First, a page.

Our parents cook rice the way you cook pasta. They boil a pot of water, add the rice, cook it over a medium high heat, and then drain it when the rice is cooked. We feel stupid. In this recipe we suggest that you cook the rice as our parents do (of course, maybe you already do. Smarty-pants). We also suggest that you serve the rice the way our parents do, by moulding it in a cup which you then invert onto the plate. This elevates plain rice and turns it into ρύζι στην κούπα or rice in a cup. Our parents actually use an old Tupperware Jell-O mould, but any cup will do. Just be sure to lightly grease it, press the rice into it so that it is compacted and then invert. Fancy!
We know that some people make kokkinisto using a slow cooker or a pressure cooker. This sounds great, but we have never tried making this recipe with those appliances. If you happen to make our parents recipe using either of these, let us know how it turns out!
Looking for some more meat-y recipes? Try these:
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Veal kokkinisto with rice
- Saucepots, medium and large
- 1.2 kilograms (2.5 lbs) veal front
- 1/2 tbsp salt (for the meat)
- juice of 1 lemon
- 1/4 cup (60 mL) vegetable oil for frying
- 1 onion
- 1 cup (250 mL) boiling water
- 2 1/2 cups (625 mL) tomato sauce or passata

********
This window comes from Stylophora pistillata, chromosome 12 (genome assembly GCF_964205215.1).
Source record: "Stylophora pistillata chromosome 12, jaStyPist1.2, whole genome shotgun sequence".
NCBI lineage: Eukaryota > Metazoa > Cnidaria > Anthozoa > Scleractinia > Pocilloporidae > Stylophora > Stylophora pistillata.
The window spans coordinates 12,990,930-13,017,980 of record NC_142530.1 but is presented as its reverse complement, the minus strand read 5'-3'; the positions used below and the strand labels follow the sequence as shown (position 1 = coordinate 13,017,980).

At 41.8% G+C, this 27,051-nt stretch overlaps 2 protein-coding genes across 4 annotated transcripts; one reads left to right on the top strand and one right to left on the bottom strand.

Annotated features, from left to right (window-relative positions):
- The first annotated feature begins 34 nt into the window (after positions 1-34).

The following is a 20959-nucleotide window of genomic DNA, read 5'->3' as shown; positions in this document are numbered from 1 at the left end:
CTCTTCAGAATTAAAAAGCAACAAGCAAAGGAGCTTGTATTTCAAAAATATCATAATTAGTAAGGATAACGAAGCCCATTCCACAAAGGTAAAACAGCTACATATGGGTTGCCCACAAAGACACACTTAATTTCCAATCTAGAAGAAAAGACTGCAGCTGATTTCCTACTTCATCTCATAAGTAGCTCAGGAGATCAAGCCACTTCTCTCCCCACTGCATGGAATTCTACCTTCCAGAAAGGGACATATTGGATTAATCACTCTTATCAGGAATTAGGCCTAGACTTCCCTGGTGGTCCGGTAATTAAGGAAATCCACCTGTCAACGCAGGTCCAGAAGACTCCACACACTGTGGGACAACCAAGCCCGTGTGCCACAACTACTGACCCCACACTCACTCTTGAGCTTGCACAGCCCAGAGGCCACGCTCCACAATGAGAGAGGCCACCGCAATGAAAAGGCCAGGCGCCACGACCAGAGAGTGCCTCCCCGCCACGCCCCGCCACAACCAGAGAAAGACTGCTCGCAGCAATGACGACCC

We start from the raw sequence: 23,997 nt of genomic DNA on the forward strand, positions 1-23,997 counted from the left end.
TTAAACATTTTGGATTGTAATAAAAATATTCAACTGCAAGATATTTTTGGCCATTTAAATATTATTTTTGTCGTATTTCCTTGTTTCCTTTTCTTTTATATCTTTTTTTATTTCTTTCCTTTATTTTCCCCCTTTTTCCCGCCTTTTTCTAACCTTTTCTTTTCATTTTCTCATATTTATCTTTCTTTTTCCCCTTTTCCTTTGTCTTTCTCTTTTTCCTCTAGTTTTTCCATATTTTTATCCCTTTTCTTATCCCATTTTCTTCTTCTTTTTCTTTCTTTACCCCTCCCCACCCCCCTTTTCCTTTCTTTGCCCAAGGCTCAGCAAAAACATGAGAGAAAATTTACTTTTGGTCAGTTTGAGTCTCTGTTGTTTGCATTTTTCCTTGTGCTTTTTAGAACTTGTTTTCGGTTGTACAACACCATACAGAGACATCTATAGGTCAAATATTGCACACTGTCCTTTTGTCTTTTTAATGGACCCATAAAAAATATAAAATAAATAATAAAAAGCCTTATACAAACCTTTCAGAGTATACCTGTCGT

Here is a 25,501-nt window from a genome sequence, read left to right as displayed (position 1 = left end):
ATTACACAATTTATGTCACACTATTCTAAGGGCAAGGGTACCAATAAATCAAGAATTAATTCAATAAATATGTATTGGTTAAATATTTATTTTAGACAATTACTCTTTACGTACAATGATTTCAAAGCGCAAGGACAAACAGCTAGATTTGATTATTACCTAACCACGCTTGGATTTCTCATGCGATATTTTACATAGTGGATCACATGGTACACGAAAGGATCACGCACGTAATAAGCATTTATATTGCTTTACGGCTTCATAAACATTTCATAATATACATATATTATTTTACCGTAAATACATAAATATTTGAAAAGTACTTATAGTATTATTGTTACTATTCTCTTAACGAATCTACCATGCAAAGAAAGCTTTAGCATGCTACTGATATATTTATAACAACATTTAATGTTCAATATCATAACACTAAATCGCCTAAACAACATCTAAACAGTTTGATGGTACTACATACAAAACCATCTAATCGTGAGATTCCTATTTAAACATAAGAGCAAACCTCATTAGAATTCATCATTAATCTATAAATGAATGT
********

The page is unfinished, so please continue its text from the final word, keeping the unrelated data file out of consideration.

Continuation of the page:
- 1/2 teaspoon ground cinnamon
- 1/4 teaspoon black pepper
- 2 cups long grain rice
- 1/2 tbsp salt for the rice water
- olive oil
- mizithra (or combo parmesan/romano) cheese optional
- Cut meat up into serving size pieces. You don’t want small cubes of meat, but rather portion sizes. So, for example, if you are going to be feeding 4 – 6 people with this dish, then cut the meat up into 4 – 6 pieces.
- Pour the juice of one lemon over the meat, and sprinkle 1/2 tablespoon of salt over the pieces.
- Heat 1/4 cup vegetable oil in a pot (this is the pot you will ultimately add the rest of your ingredients to, so make sure it is large enough) over medium-high heat and brown the meat on all sides, approximately 20 minutes total.
- Remove the meat from the pot. Remove all but one tablespoon oil / grease from the saucepan. Add the onion and sauté it until caramelized, approximately 5 minutes.
- Return the meat to the saucepan and add 1 cup boiling water, 2 1/2 cups tomato sauce, 1/2 teaspoon cinnamon, 1/4 teaspoon pepper.
- Bring to a boil and then lower to low-medium heat. Keep covered, but allow for a vent for steam to escape. Cook for 1 hour and 45 minutes.
- Approximately 30 minutes before the meat is finished cooking, boil a pot of water. Add 1/2 tablespoon salt. Once the water is boiling, add the rice. Cook, uncovered until the rice is cooked, approximately 20 minutes (or according to the package instructions). Once the rice is cooked to your liking, drain the rice using a colander. Be amazed at how easy this was.
- Once the rice has cooled slightly, grease a cup or mould lightly with olive oil. Press the rice into the cup and carefully invert it onto the serving plate. Repeat for all the serving plates.
- Serve meat alongside the rice. Pour the sauce over the meat, and the rice if desired. The rice can be served with some mizithra cheese sprinkled on top.